Australian Dictionary of Biography
The Australian Dictionary of Biography (ADB or AuDB) is a national co-operative enterprise founded and maintained by the Australian National University (ANU) to produce authoritative biographical articles on eminent people in Australia's history. Initially published in a series of twelve hard-copy volumes between 1966 and 2005, the dictionary has been published online since 2006.
First edition of volume 1
|Subject||Biographies of notable Australians|
|Publisher||Melbourne University Press|
|Media type||Hard copy|
The ADB project has been operating since 1957. Staff are located at the National Centre of Biography in the History Department of the Research School of Social Sciences at the Australian National University. Since its inception, 4,000 authors have contributed to the ADB and its published volumes contain 9,800 scholarly articles on 12,000 individuals. 210 of these are of Indigenous Australians, which has been explained by Bill Stanner's "cult of forgetfulness" theory around the contributions of Indigenous Australians to Australian society.
The ADB project should not be confused with the much smaller and older Dictionary of Australian Biography by Percival Serle, first published in 1949, nor with the German Allgemeine Deutsche Biographie (published 1875–1912) which may also be referred to as ADB in English sources.
To date, the ADB has produced eighteen hard copy volumes of biographical articles on important and representative figures in Australian history, published by Melbourne University Press. In addition to publishing these works, the ADB makes its primary research material available to the academic community and the public.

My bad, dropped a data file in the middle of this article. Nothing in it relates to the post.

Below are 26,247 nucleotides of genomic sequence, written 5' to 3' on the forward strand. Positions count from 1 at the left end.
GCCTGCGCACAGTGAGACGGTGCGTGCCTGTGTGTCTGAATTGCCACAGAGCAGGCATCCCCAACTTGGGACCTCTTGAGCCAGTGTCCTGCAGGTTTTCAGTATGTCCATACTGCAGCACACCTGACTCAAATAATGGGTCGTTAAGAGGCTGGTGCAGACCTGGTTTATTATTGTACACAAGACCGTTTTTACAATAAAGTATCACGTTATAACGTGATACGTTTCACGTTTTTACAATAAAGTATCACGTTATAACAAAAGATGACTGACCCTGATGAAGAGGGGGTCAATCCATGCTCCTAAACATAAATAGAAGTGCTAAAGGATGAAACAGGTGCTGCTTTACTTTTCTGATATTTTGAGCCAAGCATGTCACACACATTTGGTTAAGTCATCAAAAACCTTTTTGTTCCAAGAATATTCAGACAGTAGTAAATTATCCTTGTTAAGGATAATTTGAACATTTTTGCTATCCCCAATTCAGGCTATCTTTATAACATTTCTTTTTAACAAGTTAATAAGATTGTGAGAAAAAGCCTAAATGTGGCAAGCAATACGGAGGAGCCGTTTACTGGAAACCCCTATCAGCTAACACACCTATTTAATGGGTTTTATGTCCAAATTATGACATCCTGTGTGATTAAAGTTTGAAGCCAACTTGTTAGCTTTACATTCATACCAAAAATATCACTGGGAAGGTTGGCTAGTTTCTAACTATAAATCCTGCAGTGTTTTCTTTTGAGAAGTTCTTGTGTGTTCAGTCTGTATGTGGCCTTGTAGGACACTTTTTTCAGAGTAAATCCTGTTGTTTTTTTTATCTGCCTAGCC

|Volume(s)||Years published||Subjects covered|
|1 and 2||1966–67||Covered those Australians who lived in the period 1788–1850|
|3 to 6||1969–76||Covered those Australians who lived in the period 1851–1890|
|7 to 12||1979–90||Covered those Australians who lived in the period 1891–1939|
|13 to 16||1993–2002||Covered those Australians who lived in the period 1940–1980|
|17 and 18||2007–2012||Covered those Australians who died between 1981 and 1990|
|Supplement||2005||Dealt with those Australians not covered by the original volumes|
|Index||1991||Index for Volumes 1 to 12|
On 6 July 2006, the Australian Dictionary of Biography Online was launched by Michael Jeffery, Governor-General of Australia, and received a Manning Clark National Cultural Award in December 2006. The website is a joint production of the ADB and the Australian Science and Technology Heritage Centre, University of Melbourne (Austehc).
In 2018, Clinton Fernandes wrote that ADB is conspicuously silent on the slaveholder or slave profiting pasts of a number of influential figures in the development of Australia, including George Fife Angas, Isaac Currie, Archibald Paull Burt, Charles Edward Bright, Alexander Kenneth Mackenzie, Robert Allwood, Lachlan Macquarie, Donald Charles Cameron, John Buhot, John Belisario, Alfred Langhorne, John Samuel August, and Godfrey Downes Carter. However, the Legacies database from which Fernandes obtains this information is ambiguous as to George Fife Angas's connection with slavery. It states that he did not lodge the claims himself but collected the compensatory amount for unknown reasons.
The entries were written in the 1960s and await to be updated.
- "About Us". Australian Dictionary of Biography. Australian National University.
- Allbrook, Malcolm. "Indigenous lives, the 'cult of forgetfulness' and the Australian Dictionary of Biography". The Conversation. Retrieved 20 January 2018.
- "Allgemeine Deutsche Biographie +ADB - Google Search". Google.
- "Launch of Online Edition of the ADB".
- Fernandes, C. Island Off the Coast of Asia: Instruments of statecraft in Australian foreign policy (Melbourne: Monash University Publishing, 2018), 13-15.
- Daley, Paul (21 September 2018). "Colonial Australia's foundation is stained with the profits of British slavery". The Guardian. Retrieved 4 April 2019.
- "Summary of Individual - Legacies of British Slave-ownership". www.ucl.ac.uk.